Building net zero into the construction process
The debate over global warming and the world’s response to took place in Glasgow when the UN’s climate change conference (COP26) met in the Scottish city. While the headline conversations focused on national responses to the earth’s changing climate, significant effort was made in highlighting how different sectors can either make or break successful climate action.
We probably do not need reminding that climate change is due largely to greenhouse gas emissions resulting from human activity. These human-generated gases derive in part from aspects of the built environment such as transportation systems and infrastructure, building construction and operation, and land-use planning.
The built environment contributes around 40% of the UK’s total carbon footprint. Almost half of this is from energy used in buildings (eg plug loads and cooking) and infrastructure (eg roads and railways) that has nothing to do with their functional operation.
Transforming Construction’s vision for a sustainable built environment is one that mitigates and adapts to climate change.
UKRI’s wider COP26 programme involved working across councils to deliver an innovative exhibition showcase, virtual platforms and thematic sessions to celebrate the work of our brilliant communities to understand climate change, reduce emissions and achieve net zero.
The associated events programme brought together international speakers to examine the challenges we face and the opportunities for transformation within our buildings, cities and infrastructure.
Transforming Construction hosted an hour’s session at their Virtual Pavilion on Day 9 – Science & innovation; Innovation at the heart of a zero-carbon built environment.
Now available to watch free on-demand, the session features videos from projects CORE and Enabling Housing for Inclusive Growth, followed by an ‘in conversation with’ Mike Pitts, Transforming Construction Deputy Challenge Director and Keith Waller, Construction Innovation Hub’s Programme Director, chaired by Elspeth Finch of IAND.
Please note: To watch the free on-demand session, you may be required to register some basic details. Once this is done, simply click “join the event”.
Case Study: HIPER Pile
HIPER Pile is a collaboration between leading construction firms who are reimagining building foundations. Keltbray Piling, Converge, DB Group and Arup have turned passive, static piles that only load bear, into hollow and impression piles that offer greater value to a building throughout its lifecycle.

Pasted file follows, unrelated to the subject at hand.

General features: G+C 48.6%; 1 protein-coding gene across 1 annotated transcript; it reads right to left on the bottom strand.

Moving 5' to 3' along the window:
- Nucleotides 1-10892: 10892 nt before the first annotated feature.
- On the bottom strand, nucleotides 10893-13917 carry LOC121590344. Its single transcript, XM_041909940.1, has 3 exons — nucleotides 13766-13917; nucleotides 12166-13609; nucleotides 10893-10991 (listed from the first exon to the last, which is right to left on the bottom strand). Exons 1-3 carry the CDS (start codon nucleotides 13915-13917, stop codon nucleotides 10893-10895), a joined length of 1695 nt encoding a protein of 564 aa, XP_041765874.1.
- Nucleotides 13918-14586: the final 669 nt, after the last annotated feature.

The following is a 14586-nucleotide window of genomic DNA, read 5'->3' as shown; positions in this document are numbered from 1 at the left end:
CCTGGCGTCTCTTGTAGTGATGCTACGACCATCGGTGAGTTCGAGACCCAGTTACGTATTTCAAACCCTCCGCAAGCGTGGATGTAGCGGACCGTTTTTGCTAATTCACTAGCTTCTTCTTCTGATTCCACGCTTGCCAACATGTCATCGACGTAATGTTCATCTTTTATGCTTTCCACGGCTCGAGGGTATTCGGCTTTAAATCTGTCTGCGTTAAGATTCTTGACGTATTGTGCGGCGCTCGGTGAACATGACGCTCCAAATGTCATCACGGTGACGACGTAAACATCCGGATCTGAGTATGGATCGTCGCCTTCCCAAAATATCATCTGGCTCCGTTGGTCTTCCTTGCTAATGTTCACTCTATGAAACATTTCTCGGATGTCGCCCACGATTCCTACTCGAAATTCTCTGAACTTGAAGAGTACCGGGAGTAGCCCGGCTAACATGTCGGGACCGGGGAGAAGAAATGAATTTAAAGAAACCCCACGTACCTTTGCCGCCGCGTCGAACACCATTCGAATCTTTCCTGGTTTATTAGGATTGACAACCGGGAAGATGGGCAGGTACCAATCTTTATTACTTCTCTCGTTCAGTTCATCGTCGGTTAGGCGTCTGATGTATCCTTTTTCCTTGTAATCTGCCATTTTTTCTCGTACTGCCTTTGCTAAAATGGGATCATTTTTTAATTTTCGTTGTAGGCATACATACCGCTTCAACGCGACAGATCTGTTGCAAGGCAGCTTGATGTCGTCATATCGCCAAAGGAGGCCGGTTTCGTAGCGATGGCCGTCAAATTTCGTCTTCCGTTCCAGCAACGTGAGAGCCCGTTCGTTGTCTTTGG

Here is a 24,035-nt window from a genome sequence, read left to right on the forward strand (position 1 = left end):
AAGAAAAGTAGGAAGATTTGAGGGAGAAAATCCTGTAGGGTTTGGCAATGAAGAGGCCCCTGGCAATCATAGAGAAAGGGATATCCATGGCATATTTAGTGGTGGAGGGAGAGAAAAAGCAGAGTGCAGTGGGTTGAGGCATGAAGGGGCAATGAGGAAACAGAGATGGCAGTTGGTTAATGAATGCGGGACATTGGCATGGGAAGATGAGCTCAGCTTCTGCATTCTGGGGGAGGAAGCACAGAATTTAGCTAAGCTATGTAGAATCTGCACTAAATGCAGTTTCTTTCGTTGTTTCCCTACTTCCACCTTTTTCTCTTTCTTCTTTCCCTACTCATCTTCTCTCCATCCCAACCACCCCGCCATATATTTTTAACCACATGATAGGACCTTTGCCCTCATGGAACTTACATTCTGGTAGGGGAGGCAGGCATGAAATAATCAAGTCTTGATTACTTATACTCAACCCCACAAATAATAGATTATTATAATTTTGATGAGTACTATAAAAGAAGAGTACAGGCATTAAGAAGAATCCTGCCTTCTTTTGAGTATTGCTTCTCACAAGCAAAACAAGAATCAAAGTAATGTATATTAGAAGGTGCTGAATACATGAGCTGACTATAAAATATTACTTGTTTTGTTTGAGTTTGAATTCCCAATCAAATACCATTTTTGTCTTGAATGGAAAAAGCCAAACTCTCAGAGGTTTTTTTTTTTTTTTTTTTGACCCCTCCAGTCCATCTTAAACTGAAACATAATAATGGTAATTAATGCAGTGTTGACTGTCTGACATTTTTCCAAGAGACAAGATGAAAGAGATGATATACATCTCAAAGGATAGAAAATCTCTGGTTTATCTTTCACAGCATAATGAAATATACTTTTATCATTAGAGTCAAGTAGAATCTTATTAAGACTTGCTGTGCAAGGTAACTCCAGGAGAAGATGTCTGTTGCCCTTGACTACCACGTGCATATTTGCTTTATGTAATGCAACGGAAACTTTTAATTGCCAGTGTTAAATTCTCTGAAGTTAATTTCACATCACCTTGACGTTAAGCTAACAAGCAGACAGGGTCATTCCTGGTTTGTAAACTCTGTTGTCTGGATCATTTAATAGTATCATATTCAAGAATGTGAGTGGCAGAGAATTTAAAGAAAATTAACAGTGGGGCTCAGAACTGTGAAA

HIPER Pile uses a hollow and impression pile design and light-weight cement-free concrete to provide the same shaft-bearing capacity with fewer piles or narrower ones. The pile integrates with building components that generate, manage and store energy as part of an active building and incorporates smart technology to monitor performance.
With up to 80% reduction in materials and emissions possible, and greater on-site productivity, HIPER Pile will play an important role achieving carbon reduction and circular economy aims supporting the journey to net zero carbon.
Case Study: Landsec Office 1.0, The Forge
How can the construction sector emulate the productivity gains seen in the manufacturing sector over the last 20 years? By utilising Platform-Design for Manufactured Assembly (P-DfMA), ‘kit of parts’ frames and BIM technology.
Landsec, Easi-Space and Bryden Wood Technology led a collaborative project to develop and test a structural frame suitable for a commercial office that could be manufactured offsite and assembled, for real, onsite using an automated assembly process.
The efficiencies gained from using P-DfMA and ‘kit of parts’ approach on Office 1.0 has already demonstrated a reduction in embodied carbon of 19.4%. Internal utility equipment is also designed to work with the all-electric central plant, making use of LED lights, procuring 100% renewably sourced energy, and using high-efficiency heat pumps to bring down energy use by 73%.
In doing this project, partners have demonstrated that office construction could be faster, more reliable, more productive and cost less – leading the way to an increase in quality, sustainable working environments and a new creation of skills and jobs in the construction workforce.